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British sailors and marines waved for the cameras in Tehran yesterday after President Mahmoud Ahmadinejad said they could go free as a gift to the British people. The 15 Britons, whose capture in the Persian Gulf nearly two weeks ago raised tensions in the volatile region, boarded a commercial flight to London this morning.
British sailors and marines waved for the cameras in Tehran yesterday after President Mahmoud Ahmadinejad said they could go free as a gift to the British people. The 15 Britons, whose capture in the Persian Gulf nearly two weeks ago raised tensions in the volatile region, boarded a commercial flight to London this morning. (Associated Press)

In surprise move, Iran frees 15 Britons

Ahmadinejad's 'gift' brings end to standoff

TEHRAN -- Ending a tense, two-week diplomatic standoff, Iranian President Mahmoud Ahmadinejad yesterday pardoned 15 British sailors and marines detained while on patrol in the Persian Gulf and said he was sending them home as a "gift" to the British people.

The sailors flew out of Tehran's airport early today on a commercial flight, according to the Associated Press.

The Iranian president made the unexpected announcement during a news conference at which he pinned medals on the border patrol officers who oversaw the detention of the sailors on March 23.

"On the occasion of the birth anniversary of the great prophet of Islam, and on the occasion of Easter and Passover, I would like to announce that the great nation of Iran, while it is entitled to put the British military personnel on trial, has pardoned these 15 sailors and gives their release to the people of Britain as a gift," Ahmadinejad said.

British diplomats appeared to be caught off-guard at the announcement, but scrambled to make arrangements for the sailors' return to Britain, tentatively expected at midday today. The British Foreign Office said Britain's ambassador in Tehran had visited with the detainees yesterday.

The logjam appears to have broken after telephone contacts Tuesday night between Ali Larijani, Iran's chief international negotiator, and Nigel Sheinwald, Blair's chief adviser on foreign affairs, who is slated to become Britain's new ambassador to the United States.

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It also followed the release in Iraq of an Iranian diplomat detained in Baghdad in February, prompting the British media to raise the spectre of a "secret deal." British officials said the events were unconnected.

Also in Iraq, the US military disclosed yesterday that it was considering an "informal" request from Iran to allow a consular visit to five Iranians detained in Iraq since January. The Islamic Republic News Agency reported that an Iranian embassy official was scheduled to meet with the detainees. Major General William B. Caldwell, a US military spokesman in Iraq, said that an Iranian was among a Red Cross delegation that visited the five men.

"An informal request has come in for a consular visit, and is being assessed at this time," he said.

In his news conference, Ahmadinejad said the pardon did not represent a sudden shift in Iran's position.

"I didn't change my decision suddenly. From the beginning, I didn't want to have any confrontation. We wanted our rights," he said. "The British government behaved badly, and it took longer."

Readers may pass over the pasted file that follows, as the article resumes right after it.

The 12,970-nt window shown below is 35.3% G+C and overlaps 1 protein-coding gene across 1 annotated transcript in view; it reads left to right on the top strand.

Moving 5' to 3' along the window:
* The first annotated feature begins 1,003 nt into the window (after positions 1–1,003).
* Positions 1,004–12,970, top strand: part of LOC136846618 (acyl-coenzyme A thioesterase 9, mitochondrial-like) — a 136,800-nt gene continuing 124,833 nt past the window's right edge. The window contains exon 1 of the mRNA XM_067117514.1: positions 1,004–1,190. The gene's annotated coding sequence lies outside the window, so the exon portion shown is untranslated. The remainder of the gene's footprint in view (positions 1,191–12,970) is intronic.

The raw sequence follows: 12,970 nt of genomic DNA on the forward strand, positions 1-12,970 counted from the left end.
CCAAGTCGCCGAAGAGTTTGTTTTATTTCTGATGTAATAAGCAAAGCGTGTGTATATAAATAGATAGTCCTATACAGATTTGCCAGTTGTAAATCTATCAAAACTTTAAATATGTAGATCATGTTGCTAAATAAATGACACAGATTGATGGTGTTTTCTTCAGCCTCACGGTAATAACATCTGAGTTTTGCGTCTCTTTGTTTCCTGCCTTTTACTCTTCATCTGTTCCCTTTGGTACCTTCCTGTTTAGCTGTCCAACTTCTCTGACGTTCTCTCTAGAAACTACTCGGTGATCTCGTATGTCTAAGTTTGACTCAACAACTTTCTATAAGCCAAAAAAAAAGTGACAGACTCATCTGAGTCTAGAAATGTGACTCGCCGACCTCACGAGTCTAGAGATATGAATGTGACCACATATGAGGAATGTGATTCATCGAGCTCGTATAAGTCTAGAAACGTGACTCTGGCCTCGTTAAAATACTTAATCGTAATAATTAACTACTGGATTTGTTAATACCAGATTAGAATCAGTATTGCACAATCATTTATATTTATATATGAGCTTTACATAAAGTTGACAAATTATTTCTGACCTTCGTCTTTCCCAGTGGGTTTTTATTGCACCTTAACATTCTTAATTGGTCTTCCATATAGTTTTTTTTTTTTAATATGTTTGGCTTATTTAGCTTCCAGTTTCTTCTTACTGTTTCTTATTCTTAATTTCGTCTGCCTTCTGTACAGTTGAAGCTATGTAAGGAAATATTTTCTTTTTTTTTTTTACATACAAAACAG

He said no concessions had been offered by the British government in exchange for the release, but contended that British officials had assured Iran there would be no future incursions into Iranian territory.

"Nothing specifically was done by the United Kingdom. The UK government has sent a note, a memo, to the ministry of foreign affairs of the Islamic Republic of Iran, and in that letter they mentioned that incident would not be repeated," the president said. "Of course, that decision that we are going to release the 15 British sailors is not related to that letter, and it was a gift from the Iranian people to the British people."

A Foreign Office spokesman, who spoke on condition of anonymity, said he "certainly could not confirm" that Britain offered any pledge not to "repeat" the incident.

Ahmadinejad's announcement came after the Iranian president had spent more than an hour of a scheduled news conference deploring historical Western transgressions against Iran, the plight of the Palestinians, the grim history of Iran's war with Iraq, and the actions of the British sailors who "invaded" the territory of Iran.

"I express my admiration for the commander who managed to capture these people who came to our border. I want to thank him for his bravery," said the president as he pinned medals on the chests of three Border Guards officers. Moments later, he announced the release of the captives.

Almost immediately, the captives were shown in gray suits, smiling and shaking hands with Ahmadinejad, who jokingly referred to their "mandatory vacation" in Iran.

It was a far different scene than in previous days, when Iranian television broadcast images of detainees, in uniform, saying they had strayed into Iranian waters.

In Britain, there were immediate celebrations. "It's been a long two weeks," said John Tindall, father of 21-year-old marine Joe Tindall. "My wife particularly, it's been hard on her, but she's probably cried twice as much today as she has the past two weeks."

British Prime Minister Tony Blair said he was "glad" of the release, which he said would come as a "profound relief" to the families of the detainees.

"Throughout, we have taken a measured approach, firm but calm, not negotiating, but not confronting either," Blair said.

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